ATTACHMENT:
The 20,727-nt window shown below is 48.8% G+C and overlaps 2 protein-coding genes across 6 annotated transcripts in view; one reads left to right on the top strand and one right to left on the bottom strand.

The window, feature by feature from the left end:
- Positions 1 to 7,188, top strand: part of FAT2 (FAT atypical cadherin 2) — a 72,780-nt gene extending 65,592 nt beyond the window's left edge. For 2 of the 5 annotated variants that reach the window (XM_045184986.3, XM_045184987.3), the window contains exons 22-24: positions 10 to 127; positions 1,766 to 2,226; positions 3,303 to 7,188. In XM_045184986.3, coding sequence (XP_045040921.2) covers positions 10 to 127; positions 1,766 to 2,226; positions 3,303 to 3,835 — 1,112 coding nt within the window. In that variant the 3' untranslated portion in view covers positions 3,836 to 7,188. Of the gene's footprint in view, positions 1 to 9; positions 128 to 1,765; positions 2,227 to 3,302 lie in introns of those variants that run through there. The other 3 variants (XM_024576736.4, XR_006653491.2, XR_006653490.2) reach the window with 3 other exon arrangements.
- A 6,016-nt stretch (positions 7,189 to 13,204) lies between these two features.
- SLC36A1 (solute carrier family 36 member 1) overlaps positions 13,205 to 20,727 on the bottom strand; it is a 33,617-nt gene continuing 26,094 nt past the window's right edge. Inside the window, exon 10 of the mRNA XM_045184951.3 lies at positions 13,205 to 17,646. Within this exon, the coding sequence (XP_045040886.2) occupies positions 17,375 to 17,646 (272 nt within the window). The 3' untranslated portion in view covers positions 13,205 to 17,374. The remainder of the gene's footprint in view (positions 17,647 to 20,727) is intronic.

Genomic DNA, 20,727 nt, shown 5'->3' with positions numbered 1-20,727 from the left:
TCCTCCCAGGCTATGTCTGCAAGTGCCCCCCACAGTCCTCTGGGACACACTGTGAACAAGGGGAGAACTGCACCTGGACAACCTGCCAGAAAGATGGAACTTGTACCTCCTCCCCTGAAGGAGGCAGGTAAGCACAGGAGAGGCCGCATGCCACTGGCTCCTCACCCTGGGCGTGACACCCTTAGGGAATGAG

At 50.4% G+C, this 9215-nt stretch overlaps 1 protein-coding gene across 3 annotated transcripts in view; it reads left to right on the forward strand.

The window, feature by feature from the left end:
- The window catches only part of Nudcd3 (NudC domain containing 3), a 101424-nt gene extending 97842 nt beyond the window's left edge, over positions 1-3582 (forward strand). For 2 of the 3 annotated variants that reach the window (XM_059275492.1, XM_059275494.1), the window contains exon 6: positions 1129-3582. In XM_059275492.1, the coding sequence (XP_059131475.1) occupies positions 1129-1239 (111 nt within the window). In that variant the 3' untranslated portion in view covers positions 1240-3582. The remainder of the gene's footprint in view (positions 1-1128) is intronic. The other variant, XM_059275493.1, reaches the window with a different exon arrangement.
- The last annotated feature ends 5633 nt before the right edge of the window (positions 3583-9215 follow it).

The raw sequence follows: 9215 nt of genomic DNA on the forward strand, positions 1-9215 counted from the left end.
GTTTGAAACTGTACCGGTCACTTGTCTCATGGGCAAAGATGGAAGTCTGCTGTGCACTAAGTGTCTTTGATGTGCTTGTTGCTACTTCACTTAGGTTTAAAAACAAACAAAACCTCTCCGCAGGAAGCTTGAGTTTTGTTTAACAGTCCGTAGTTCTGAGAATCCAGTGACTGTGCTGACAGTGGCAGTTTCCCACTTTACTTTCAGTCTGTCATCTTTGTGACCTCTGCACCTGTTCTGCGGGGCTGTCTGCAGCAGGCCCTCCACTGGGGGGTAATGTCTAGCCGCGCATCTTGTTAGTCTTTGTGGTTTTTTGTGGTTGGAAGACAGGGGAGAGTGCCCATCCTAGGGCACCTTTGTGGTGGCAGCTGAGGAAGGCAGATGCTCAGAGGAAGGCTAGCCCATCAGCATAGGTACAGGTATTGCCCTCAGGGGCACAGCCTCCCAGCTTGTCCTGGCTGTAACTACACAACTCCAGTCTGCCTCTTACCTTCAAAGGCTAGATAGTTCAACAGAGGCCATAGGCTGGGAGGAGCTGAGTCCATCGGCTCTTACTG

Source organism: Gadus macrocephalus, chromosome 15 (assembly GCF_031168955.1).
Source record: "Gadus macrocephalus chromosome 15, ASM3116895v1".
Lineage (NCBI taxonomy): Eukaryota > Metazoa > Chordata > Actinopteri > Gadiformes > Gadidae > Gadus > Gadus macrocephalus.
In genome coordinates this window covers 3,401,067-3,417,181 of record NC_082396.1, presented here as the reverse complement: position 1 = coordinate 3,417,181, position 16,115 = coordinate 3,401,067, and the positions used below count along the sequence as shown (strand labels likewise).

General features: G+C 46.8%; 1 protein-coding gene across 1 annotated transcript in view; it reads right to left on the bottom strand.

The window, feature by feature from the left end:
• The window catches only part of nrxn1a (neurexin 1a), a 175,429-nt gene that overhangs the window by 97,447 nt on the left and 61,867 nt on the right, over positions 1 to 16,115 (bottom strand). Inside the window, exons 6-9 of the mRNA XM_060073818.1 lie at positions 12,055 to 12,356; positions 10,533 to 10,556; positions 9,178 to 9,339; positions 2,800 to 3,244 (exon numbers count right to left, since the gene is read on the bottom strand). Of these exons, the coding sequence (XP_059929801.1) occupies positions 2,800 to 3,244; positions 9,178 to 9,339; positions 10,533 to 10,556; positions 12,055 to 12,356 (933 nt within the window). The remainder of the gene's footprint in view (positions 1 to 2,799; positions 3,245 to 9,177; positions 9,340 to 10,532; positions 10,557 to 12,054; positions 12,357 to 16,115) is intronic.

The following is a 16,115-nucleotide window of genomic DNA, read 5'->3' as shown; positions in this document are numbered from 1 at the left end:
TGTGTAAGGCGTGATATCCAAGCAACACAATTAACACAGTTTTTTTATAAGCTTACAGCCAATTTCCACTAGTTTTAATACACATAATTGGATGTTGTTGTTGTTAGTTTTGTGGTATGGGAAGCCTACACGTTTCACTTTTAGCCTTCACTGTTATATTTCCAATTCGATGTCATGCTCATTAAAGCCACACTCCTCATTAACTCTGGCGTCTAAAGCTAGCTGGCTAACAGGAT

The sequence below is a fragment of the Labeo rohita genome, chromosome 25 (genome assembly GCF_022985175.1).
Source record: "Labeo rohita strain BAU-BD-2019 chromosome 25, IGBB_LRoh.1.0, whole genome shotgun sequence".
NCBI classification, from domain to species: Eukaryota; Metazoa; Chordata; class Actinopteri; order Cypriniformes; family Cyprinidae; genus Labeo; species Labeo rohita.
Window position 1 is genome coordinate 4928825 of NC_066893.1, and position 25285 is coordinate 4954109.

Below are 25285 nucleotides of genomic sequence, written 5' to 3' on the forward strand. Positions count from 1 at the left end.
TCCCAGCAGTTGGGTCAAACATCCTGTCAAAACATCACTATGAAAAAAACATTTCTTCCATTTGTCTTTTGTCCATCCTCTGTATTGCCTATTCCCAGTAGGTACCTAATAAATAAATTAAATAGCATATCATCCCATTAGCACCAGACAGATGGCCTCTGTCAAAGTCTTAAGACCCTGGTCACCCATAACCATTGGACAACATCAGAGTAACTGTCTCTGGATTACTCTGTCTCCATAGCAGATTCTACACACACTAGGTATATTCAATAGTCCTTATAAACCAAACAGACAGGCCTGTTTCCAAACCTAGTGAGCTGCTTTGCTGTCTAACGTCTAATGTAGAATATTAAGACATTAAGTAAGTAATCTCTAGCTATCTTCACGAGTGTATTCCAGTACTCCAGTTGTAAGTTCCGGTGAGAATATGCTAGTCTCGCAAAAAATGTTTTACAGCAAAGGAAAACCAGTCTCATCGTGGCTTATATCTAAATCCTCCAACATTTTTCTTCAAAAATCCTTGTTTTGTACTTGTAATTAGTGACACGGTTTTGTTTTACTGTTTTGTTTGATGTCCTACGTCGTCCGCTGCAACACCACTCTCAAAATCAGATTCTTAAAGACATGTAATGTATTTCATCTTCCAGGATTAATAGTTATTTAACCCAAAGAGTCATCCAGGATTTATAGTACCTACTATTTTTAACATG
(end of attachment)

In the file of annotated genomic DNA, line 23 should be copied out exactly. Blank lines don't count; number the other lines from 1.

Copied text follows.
The sequence below is a fragment of the Labeo rohita genome, chromosome 25 (genome assembly GCF_022985175.1).